Into the Garden
My work is based on florography: the “language of flowers” developed during the Victorian Era in England. Folorography initially became popular around 1846-1901, following the publishing of Kate Greenaway’s illustrated book Language of Flowers. The book provided common botany with symbolic representations, both negative and positive. Based on her book, while some flowers and foliage represent positive qualities such as beauty and fortitude, others represent negative emotions such as jealousy and grief. The floral imagery in each of my portraits does the same. Each illustration is named after famous Victorian activists, intellectuals, or creatives and botanical classifications, structures, and arrangements.
Drawing inspiration from artists such as Robert Kushner and Amanda Phingbodhipakkiya, I created 22-by-17-inch digital portraits which address the positive and negative emotions that people have experienced during quarantine due to COVID-19. The early months of quarantine were hard for everyone in various ways regardless of gender, socioeconomic status, age, race, and nationality. While these aspects are valuable parts of the human identity, they frequently lead to barriers against commonality and connection. However, underneath it all, we are all still human and have a lot more in common than we think.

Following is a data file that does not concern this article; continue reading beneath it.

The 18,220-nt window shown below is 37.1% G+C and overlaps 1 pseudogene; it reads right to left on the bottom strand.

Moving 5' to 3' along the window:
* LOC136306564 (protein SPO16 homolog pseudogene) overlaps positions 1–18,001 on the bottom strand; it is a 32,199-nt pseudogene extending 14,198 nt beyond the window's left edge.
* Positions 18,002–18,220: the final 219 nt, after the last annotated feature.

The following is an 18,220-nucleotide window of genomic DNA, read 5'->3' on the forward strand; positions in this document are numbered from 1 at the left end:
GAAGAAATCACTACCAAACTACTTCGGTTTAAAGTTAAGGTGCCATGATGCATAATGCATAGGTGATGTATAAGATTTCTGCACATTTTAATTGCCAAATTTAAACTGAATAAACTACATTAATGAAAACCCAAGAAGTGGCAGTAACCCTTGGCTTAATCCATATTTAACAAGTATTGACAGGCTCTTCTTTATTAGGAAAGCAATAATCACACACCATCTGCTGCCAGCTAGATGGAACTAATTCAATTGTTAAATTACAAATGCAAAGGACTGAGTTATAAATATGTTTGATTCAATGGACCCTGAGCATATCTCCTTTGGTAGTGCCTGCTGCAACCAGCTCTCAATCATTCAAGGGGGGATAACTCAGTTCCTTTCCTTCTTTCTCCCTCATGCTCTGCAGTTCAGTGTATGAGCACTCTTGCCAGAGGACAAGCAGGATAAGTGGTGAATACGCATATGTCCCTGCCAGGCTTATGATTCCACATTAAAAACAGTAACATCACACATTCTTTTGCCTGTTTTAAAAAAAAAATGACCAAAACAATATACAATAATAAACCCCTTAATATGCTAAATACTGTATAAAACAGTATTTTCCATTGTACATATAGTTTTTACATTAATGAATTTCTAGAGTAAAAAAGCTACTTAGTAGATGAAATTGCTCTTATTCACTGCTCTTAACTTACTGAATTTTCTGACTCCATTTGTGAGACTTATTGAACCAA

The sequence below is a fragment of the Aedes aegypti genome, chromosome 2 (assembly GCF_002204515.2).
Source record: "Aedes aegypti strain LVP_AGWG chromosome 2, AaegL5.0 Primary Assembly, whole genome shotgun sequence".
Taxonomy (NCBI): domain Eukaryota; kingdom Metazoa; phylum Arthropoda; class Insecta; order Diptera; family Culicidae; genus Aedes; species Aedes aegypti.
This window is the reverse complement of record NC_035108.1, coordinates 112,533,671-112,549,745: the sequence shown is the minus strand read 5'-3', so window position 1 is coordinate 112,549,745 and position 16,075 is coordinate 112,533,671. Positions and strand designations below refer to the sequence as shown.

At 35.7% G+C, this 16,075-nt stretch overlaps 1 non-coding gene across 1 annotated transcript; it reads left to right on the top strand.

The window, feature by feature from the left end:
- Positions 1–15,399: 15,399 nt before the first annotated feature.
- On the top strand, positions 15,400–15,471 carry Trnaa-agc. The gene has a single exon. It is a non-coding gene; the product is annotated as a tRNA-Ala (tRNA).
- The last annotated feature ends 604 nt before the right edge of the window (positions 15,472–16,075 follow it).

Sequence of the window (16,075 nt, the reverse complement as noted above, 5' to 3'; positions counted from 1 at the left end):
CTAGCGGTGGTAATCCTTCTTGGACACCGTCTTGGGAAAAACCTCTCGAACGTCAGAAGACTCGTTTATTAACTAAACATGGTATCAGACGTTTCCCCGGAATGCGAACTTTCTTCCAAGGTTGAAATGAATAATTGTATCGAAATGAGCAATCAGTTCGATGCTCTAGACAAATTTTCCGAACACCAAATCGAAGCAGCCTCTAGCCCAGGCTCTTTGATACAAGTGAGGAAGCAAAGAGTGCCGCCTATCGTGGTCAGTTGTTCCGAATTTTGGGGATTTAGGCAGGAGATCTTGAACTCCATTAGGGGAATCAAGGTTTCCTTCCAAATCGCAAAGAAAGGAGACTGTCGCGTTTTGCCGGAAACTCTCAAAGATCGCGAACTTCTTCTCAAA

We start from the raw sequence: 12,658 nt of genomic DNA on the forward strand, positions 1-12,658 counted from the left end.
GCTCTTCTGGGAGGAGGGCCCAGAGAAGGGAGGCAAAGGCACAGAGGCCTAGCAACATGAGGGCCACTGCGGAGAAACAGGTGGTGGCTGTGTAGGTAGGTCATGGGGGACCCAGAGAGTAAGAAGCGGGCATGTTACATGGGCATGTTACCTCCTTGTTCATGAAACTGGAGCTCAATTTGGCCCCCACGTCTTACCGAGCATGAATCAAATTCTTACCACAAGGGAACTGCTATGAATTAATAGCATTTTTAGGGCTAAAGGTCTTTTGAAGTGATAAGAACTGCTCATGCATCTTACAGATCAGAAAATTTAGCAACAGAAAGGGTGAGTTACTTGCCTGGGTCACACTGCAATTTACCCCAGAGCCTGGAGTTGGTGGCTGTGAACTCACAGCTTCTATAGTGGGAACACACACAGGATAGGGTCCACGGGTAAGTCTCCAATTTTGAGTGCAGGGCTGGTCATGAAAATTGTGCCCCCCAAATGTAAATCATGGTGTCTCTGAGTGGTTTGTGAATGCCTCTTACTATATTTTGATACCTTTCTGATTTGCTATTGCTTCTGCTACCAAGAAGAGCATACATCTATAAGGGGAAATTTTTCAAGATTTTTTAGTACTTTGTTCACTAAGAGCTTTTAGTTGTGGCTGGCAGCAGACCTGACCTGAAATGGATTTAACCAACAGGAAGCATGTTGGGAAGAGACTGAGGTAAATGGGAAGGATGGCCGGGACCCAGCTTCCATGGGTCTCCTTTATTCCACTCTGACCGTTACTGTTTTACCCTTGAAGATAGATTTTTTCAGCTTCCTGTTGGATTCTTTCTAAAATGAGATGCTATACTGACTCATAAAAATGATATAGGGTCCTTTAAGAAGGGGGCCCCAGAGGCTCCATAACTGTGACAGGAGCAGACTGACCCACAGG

While I am closely familiar with some of my subjects, there were a few that I grew to know through my process. I began to admire their openness and the courage that their vulnerability required. However, my desire to prevent intimate familiarity with the viewer is why the names of my subjects will never be revealed. Instead, through the similarities in iconography between each portrait, the viewer will determine if they can connect with the subject simply by their feelings. Like the subjects of each portrait, they too are not alone in how they feel, which is a common belief experienced by many due to many months in relative isolation.